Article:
Opioid overdose-related deaths can be prevented when naloxone is administered in a timely manner. As an opioid antagonist, naloxone displaces opioids from receptor sites in the brain and reverses respiratory depression that usually is the cause of overdose deaths. Naloxone does not have the potential for abuse.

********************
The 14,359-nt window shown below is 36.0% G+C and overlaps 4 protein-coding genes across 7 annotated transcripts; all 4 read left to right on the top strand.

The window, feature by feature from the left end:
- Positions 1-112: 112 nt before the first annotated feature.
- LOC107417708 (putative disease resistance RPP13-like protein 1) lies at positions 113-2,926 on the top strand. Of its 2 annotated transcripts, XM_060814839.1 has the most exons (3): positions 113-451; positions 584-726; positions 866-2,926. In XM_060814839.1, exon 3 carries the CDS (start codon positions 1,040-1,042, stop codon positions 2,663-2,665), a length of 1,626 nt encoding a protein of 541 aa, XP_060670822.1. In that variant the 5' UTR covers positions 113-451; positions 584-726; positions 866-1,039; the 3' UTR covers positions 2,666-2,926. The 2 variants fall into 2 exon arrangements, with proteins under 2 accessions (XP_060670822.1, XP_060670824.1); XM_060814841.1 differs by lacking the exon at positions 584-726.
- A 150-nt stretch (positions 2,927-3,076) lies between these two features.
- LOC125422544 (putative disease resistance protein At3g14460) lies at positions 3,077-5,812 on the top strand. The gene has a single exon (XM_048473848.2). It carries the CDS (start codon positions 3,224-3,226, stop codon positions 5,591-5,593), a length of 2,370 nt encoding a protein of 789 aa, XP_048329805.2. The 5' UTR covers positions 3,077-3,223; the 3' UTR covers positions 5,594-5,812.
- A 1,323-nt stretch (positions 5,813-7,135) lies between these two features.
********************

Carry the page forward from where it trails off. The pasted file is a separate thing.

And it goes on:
Clinicians should consider prescribing naloxone to patients at high-risk for overdose: history of overdose, history of substance use disorder, higher opioid dosage (≥ 50 MME/day), concurrent benzodiazepine use. Prior to the FDA approval of two recent products, injectable naloxone was typically supplied as a kit with two syringes. These kits require training on how to administer naloxone using a syringe. The FDA has approved an intranasal naloxone product and a naloxone auto-injector. The intranasal spray is a pre-filled, needle-free device that requires no assembly. The auto-injector can deliver a dose of naloxone through clothing, if necessary, when placed on the outer thigh.